There are many feeder options. Over the years, we have tried practically every type of feeder available. After years of trial and error, we have settled on a favorite. But before I reveal what we use, let me explain why the others have lost favor with us. The first feeders I was ever exposed to were entrance feeders (this may be your experience as well, since most starter kits come with an entrance feeder). These are my least favorite type of feeder, despite their convenience. All you do is fill a quart jar, screw on the lid, push the holder into the entrance, plop the jar on and walk away. And, with it being in the entrance, you can see when it is time to re-fill the jar – never once having to open the hive. However, you are feeding only one quart at a time. This method could take months before you have any substantial amount of stores build up. Another problem is robbing, which I’ve mentioned previously. The odor of the syrup will draw unwanted neighbors straight to the front entrance. If conditions are right, the “robbers” can overwhelm the colony leaving them with nothing to eat and in a weakened state or worse, dead. Even if you only have a few colonies, take caution because there may be a neighbor down the street that has numerous hives you know nothing about.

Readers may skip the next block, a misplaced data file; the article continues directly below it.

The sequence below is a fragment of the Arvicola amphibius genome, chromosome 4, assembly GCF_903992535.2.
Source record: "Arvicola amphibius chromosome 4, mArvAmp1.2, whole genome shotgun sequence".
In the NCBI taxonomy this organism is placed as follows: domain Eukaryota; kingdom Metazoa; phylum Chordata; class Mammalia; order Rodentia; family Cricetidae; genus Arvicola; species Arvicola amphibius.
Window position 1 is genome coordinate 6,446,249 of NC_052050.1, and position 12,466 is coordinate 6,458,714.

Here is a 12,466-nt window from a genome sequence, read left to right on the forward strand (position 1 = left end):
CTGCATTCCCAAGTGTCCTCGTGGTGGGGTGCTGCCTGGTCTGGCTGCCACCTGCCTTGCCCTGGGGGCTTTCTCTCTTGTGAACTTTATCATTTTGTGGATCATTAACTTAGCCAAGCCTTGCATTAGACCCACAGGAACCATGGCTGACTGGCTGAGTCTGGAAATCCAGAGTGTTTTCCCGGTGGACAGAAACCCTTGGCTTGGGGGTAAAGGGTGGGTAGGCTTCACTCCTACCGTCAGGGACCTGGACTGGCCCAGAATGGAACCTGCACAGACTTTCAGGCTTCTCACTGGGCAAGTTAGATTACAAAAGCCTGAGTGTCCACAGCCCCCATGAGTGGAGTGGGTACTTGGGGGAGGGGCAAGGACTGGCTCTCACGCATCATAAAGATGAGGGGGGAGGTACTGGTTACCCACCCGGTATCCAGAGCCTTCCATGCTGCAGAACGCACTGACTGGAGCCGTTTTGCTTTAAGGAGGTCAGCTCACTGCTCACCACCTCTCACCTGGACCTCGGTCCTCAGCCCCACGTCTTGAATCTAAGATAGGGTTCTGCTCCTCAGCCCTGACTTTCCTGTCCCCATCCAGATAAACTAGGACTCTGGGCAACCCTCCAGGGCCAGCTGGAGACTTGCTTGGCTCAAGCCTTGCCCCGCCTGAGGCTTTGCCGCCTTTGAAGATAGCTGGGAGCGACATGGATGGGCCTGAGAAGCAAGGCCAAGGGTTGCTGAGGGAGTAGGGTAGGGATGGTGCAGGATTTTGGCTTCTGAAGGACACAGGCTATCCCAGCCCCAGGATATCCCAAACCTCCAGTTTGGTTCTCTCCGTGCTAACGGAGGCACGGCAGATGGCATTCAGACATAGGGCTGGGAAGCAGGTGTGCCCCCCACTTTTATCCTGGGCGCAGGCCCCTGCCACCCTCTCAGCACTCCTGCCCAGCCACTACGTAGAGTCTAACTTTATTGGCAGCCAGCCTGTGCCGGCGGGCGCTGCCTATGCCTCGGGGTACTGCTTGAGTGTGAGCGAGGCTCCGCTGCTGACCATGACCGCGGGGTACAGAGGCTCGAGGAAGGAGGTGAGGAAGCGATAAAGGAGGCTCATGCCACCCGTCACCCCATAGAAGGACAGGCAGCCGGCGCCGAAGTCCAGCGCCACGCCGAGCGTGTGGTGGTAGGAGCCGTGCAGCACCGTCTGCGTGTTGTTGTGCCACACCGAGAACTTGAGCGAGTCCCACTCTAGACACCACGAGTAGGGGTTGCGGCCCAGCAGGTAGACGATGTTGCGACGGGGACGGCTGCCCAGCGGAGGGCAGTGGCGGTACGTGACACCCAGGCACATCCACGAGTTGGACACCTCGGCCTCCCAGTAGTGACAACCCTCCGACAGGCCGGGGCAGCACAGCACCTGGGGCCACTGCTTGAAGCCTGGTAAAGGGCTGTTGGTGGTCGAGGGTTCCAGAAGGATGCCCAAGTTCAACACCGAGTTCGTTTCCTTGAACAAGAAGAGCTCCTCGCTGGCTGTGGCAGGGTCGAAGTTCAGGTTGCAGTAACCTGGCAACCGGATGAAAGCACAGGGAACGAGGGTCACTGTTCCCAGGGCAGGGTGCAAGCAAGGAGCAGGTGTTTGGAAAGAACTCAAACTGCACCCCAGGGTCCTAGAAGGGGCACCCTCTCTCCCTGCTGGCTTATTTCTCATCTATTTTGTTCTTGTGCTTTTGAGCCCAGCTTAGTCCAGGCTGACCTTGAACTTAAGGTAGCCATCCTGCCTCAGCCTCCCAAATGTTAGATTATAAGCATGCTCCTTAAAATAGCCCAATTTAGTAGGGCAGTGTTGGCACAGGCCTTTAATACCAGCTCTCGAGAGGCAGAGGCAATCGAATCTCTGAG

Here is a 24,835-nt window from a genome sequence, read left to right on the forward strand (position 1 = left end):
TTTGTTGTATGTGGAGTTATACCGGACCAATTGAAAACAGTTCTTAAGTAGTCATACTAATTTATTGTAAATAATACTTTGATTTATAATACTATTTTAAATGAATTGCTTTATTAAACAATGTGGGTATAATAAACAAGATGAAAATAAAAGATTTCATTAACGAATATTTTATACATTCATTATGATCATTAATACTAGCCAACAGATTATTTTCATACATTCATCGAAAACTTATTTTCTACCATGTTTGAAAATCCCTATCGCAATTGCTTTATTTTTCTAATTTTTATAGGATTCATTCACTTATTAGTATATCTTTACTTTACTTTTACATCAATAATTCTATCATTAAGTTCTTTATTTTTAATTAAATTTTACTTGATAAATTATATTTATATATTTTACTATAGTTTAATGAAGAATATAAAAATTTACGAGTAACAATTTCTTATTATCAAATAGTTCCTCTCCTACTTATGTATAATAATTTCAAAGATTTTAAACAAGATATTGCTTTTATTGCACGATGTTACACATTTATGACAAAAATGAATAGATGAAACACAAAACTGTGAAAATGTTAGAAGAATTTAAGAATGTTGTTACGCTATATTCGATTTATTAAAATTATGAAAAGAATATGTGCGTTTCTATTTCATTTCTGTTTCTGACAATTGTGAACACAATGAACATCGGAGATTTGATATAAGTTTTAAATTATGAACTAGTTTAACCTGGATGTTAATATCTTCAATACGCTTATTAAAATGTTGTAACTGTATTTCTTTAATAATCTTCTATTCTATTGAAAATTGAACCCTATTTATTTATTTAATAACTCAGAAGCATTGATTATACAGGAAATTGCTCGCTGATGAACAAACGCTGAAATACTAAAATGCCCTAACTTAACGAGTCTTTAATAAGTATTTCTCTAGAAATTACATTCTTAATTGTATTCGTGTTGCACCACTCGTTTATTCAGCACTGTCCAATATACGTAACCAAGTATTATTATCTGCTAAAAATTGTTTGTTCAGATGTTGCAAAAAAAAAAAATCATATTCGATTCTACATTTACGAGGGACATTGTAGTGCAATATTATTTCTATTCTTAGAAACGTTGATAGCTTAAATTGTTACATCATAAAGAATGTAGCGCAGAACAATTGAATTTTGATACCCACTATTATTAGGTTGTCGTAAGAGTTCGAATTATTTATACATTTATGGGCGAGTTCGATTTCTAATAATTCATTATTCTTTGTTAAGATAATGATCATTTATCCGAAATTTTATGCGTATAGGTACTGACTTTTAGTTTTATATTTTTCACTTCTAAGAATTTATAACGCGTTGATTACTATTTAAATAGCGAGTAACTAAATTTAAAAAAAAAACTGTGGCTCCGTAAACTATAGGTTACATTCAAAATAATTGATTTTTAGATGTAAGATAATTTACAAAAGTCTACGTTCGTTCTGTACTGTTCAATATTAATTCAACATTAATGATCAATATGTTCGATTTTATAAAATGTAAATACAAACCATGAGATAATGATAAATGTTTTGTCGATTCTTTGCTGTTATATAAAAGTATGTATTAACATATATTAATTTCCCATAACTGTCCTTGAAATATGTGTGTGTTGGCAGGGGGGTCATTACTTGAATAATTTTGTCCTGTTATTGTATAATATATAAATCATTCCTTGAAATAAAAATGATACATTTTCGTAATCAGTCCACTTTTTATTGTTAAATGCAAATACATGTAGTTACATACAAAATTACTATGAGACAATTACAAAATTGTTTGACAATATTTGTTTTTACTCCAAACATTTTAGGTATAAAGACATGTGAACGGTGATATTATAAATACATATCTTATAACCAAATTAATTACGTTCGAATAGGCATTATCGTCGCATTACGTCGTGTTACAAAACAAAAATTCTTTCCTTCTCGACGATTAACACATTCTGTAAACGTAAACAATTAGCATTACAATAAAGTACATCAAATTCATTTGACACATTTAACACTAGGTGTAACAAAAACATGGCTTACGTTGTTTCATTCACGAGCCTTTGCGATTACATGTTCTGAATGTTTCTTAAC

Division board feeders are also on our “No” list, but they do eliminate the problem of robbing, since the food is inside the colony. Division board feeders are the width and depth of a deep or medium frame, and are usually placed on the edge of a super (Figure 4). In addition to hive manipulation, and the loss of a functioning frame, bees can drown, sometimes by the hundreds, in the syrup. Manufacturers have added pieces of 8” hardware cloth or floats to help reduce the risk of bees drowning, but it’s still not 100%. Plus, beware, there’s still another issue lingering! Beetles love the dark, protected areas these feeders provide.